The SunLife Building, all glass, windows tinted as if to keep what's inside secret. I step out of the elevator on the 15th floor, walk the dimly lit corridor and enter my lawyer's office.
"It's just a matter of signatures now," he says. "It used to be you had to go to court for this."
There are thirty-nine pages of documents, nine more than the years of our marriage. Legal phrases represent what we have become to each other: "... the parties waive any and all claims ..."; "... finally relinquish ..."; "... forever bar ..."
He provides brief explanations as I sign each page. At our marriage ceremony, I signed only once. Ash from his cigarette drifts to his desk as he reaches for my hand: "Go out and celebrate-it's all over."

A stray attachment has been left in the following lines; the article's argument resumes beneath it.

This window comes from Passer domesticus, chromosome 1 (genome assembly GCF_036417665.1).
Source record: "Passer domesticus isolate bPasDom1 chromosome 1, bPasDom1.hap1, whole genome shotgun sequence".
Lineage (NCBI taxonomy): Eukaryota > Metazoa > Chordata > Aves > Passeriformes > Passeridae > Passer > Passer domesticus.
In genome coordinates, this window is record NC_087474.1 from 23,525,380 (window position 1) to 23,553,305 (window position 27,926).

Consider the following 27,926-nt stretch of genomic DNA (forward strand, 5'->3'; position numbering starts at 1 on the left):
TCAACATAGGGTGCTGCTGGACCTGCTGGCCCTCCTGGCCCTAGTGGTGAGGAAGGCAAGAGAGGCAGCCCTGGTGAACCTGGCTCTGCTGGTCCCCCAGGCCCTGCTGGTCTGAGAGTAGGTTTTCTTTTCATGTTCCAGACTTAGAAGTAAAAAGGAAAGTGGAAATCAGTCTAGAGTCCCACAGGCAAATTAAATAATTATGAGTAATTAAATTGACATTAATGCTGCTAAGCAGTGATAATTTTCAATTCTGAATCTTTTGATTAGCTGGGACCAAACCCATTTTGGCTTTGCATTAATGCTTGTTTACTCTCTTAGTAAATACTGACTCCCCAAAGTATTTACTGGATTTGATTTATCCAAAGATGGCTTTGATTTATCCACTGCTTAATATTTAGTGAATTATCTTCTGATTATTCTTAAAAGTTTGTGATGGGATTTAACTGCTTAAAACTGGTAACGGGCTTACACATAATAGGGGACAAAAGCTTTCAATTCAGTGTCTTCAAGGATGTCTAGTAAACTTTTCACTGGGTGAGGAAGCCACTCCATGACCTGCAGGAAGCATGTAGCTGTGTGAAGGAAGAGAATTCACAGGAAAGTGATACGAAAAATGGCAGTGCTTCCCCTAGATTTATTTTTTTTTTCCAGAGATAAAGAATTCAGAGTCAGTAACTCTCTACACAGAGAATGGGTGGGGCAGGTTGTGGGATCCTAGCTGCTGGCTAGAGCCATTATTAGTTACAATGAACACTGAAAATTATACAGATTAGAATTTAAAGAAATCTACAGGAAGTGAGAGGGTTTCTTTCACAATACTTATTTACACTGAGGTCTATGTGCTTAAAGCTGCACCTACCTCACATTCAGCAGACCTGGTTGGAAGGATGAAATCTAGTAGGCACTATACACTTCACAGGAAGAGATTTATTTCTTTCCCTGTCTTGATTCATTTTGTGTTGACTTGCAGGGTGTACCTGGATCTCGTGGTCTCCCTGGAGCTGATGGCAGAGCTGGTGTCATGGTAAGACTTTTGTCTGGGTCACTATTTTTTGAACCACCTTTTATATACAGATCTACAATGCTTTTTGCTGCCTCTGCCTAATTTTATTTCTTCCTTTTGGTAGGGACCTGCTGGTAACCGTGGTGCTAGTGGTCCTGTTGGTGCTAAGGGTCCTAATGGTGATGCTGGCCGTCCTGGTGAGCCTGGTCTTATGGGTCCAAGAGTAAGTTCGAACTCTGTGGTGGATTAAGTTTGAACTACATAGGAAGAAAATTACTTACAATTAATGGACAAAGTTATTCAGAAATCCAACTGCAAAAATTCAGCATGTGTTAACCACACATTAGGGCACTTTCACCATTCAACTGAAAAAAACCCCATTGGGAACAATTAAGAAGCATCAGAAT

At our wedding reception, there was a large buffet and circle of friends. Today, I stop at a corner hot dog stand, order the sausage special, smother it in mustard and onion. An old panhandler shuffles up and I buy him one too. "I'm celebrating," I say. "Mmm, uh," he replies, his eyes glazed, mouth wrapped around his dog.
Published in Bottle Rockets